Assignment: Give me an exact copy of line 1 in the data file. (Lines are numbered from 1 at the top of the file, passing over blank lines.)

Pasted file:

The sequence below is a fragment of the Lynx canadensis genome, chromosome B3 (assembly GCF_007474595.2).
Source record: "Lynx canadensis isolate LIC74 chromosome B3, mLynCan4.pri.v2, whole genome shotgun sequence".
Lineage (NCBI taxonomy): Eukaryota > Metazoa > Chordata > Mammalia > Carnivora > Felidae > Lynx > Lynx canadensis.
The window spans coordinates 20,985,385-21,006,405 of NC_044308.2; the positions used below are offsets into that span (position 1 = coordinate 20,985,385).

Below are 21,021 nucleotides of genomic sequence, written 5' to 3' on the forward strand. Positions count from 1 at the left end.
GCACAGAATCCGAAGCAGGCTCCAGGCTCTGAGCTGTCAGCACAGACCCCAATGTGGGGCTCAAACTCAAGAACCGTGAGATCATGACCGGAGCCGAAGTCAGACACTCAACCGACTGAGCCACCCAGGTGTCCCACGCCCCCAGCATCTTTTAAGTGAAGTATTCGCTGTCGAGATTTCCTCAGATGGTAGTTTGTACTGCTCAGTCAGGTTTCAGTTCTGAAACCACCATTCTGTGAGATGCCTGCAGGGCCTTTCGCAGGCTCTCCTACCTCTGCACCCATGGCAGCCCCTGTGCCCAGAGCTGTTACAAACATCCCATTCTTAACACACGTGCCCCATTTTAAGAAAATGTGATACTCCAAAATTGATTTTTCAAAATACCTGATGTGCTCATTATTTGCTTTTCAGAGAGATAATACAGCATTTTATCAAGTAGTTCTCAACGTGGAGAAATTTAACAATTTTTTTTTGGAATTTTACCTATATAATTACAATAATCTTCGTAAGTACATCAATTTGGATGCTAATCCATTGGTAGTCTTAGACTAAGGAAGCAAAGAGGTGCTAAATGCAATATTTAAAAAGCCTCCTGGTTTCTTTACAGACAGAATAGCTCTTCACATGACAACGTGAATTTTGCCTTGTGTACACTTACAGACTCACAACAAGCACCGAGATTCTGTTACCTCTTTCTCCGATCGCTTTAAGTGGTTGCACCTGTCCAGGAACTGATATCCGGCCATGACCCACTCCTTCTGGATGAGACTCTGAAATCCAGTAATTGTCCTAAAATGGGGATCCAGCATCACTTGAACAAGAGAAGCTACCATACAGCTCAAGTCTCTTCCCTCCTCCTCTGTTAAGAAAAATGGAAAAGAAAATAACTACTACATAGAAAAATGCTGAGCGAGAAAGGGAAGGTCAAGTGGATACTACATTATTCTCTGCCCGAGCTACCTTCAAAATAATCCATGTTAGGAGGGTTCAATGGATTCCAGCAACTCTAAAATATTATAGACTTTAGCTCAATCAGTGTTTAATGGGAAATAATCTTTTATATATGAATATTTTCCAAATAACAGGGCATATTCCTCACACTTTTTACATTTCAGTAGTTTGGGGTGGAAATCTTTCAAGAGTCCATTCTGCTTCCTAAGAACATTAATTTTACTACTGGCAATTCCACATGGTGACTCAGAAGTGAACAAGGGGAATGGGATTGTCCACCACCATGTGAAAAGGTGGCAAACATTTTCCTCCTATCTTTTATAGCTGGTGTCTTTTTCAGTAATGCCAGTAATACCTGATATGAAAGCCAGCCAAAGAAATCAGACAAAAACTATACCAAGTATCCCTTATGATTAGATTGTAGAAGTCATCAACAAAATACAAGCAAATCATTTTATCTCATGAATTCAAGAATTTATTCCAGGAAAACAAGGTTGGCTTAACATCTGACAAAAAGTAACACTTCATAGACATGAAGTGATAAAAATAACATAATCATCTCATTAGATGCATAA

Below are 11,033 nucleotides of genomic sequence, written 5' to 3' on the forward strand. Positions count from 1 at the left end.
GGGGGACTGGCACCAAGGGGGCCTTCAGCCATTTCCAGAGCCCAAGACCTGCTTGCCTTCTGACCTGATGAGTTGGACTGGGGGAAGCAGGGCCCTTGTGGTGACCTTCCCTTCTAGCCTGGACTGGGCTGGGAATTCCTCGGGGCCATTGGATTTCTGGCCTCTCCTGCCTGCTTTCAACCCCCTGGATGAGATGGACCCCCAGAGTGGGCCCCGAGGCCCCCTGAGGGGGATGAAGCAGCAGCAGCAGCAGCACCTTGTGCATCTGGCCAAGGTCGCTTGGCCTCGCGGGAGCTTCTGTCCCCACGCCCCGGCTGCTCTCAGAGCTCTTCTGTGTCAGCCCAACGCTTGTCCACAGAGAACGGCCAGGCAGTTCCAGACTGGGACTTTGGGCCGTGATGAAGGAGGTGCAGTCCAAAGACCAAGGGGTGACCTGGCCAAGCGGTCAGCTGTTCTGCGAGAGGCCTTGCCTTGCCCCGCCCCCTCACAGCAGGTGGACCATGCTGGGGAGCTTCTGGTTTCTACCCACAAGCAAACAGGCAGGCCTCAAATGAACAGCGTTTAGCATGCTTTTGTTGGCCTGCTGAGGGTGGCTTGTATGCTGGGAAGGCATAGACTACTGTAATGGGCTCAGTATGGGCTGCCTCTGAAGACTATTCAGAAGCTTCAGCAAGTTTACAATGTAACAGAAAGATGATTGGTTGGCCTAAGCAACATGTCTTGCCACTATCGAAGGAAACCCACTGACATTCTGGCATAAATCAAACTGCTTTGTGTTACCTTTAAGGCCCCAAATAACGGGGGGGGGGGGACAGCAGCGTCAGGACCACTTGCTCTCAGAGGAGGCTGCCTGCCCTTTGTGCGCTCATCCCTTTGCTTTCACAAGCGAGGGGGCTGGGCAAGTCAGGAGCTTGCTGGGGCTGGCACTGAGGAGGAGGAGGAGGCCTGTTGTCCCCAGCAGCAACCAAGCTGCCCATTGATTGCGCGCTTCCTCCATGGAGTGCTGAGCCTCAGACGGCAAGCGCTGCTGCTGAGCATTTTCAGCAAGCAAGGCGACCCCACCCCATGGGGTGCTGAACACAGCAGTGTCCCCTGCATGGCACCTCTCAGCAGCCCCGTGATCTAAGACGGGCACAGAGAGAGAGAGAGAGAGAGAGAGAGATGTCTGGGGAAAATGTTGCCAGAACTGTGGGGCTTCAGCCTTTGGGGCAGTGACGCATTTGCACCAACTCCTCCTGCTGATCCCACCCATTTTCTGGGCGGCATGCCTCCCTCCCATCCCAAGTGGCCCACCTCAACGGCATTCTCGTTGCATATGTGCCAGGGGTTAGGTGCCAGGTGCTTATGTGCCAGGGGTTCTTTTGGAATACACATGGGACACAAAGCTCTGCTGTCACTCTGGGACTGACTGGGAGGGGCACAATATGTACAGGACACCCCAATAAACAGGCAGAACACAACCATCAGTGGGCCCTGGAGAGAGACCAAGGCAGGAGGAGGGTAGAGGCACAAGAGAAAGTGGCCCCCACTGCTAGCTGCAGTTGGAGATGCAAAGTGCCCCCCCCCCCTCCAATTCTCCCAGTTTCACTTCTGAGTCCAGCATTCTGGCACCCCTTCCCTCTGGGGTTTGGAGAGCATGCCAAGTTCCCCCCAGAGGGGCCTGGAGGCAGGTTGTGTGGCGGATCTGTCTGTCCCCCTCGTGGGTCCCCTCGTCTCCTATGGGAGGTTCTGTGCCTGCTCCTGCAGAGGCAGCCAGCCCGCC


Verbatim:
The sequence below is a fragment of the Lynx canadensis genome, chromosome B3 (assembly GCF_007474595.2).